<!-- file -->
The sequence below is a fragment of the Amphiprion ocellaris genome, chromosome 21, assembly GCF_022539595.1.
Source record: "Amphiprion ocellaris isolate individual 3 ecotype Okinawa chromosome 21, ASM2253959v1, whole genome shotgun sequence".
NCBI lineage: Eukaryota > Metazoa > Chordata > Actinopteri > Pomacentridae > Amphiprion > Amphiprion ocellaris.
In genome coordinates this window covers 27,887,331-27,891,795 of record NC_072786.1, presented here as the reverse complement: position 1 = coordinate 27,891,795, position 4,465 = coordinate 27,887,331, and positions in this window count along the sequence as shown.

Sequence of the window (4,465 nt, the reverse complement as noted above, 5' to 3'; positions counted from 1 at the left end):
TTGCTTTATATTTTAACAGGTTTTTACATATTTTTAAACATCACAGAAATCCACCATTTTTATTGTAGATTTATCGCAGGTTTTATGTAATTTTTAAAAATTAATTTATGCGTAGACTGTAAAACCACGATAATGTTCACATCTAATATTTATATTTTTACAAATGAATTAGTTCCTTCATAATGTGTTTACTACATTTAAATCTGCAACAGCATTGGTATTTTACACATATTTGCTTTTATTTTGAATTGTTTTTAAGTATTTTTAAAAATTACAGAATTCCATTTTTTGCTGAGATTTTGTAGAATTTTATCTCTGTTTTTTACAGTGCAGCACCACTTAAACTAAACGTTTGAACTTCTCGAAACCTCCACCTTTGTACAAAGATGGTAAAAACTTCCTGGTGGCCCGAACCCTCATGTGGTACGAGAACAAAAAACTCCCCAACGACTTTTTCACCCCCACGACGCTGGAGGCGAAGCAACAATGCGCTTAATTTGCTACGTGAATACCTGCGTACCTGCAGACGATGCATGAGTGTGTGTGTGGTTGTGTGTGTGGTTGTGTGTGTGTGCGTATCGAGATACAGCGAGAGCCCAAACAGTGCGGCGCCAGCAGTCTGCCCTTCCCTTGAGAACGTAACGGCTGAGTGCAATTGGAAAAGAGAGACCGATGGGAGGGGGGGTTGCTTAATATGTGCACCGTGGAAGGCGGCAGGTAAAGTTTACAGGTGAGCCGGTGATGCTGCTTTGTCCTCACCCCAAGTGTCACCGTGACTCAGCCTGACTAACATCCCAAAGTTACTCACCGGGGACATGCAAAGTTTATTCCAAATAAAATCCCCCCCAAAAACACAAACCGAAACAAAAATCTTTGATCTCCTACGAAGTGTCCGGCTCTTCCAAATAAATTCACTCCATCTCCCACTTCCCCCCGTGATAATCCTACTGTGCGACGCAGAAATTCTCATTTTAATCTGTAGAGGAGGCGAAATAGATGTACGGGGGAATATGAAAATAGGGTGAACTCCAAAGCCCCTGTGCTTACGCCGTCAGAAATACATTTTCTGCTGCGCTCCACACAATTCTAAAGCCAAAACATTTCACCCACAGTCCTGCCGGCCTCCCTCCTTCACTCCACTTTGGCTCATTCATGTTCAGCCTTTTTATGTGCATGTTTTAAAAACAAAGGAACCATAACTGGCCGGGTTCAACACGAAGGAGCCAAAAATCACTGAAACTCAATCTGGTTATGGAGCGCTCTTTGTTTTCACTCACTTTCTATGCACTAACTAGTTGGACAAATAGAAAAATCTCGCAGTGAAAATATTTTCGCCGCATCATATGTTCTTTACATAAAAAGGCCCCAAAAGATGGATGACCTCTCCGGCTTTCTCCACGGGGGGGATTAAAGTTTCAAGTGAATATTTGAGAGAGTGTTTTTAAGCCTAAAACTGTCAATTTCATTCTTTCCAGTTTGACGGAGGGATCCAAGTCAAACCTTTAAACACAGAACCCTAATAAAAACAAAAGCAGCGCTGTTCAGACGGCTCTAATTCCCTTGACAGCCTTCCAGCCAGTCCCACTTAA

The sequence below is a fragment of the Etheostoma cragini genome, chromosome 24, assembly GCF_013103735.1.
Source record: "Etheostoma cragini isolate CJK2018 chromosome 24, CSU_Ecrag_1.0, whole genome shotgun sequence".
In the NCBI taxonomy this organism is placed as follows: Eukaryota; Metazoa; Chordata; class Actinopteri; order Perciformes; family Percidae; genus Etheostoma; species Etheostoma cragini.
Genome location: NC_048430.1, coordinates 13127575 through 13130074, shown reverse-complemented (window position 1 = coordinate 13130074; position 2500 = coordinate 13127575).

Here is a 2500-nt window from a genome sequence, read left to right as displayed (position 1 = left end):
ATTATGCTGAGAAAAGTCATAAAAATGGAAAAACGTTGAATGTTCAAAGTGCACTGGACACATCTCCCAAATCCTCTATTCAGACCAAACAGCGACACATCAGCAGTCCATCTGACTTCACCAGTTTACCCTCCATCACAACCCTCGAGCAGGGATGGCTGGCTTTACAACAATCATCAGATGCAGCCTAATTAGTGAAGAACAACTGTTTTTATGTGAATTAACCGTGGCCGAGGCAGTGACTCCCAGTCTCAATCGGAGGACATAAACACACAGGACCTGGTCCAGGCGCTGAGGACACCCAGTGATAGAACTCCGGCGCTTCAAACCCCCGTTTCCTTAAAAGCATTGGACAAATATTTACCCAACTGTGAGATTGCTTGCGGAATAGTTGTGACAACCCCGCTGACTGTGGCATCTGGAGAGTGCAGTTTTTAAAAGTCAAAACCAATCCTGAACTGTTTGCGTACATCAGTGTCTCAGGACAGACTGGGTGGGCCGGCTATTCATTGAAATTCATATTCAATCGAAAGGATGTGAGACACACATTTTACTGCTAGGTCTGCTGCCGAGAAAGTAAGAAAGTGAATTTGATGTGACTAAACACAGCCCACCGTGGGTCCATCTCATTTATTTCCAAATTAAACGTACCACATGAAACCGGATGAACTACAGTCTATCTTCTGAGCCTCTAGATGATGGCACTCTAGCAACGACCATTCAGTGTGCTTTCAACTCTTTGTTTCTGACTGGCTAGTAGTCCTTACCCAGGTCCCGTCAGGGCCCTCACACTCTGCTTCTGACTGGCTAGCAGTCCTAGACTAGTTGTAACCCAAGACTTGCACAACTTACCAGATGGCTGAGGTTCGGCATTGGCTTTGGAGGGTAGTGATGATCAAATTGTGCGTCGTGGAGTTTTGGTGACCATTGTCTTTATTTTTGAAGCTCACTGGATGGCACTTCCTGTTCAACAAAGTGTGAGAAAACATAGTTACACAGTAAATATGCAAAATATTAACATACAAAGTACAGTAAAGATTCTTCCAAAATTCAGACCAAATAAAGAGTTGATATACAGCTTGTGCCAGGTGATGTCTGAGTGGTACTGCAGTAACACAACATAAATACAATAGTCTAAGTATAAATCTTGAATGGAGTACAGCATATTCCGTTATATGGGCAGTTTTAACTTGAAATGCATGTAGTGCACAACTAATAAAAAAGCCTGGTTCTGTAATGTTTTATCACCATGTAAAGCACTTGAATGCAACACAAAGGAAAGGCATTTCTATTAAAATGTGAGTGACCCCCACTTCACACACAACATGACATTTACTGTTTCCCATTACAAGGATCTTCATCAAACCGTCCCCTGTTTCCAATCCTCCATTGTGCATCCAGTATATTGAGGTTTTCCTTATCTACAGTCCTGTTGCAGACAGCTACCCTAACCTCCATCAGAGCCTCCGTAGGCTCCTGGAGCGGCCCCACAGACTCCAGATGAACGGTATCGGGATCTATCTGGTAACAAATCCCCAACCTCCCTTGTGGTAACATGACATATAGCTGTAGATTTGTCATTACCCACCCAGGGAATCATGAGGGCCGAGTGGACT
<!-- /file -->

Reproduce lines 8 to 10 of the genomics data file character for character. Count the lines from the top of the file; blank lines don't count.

Source record: "Etheostoma cragini isolate CJK2018 chromosome 24, CSU_Ecrag_1.0, whole genome shotgun sequence".
In the NCBI taxonomy this organism is placed as follows: Eukaryota; Metazoa; Chordata; class Actinopteri; order Perciformes; family Percidae; genus Etheostoma; species Etheostoma cragini.
Genome location: NC_048430.1, coordinates 13127575 through 13130074, shown reverse-complemented (window position 1 = coordinate 13130074; position 2500 = coordinate 13127575).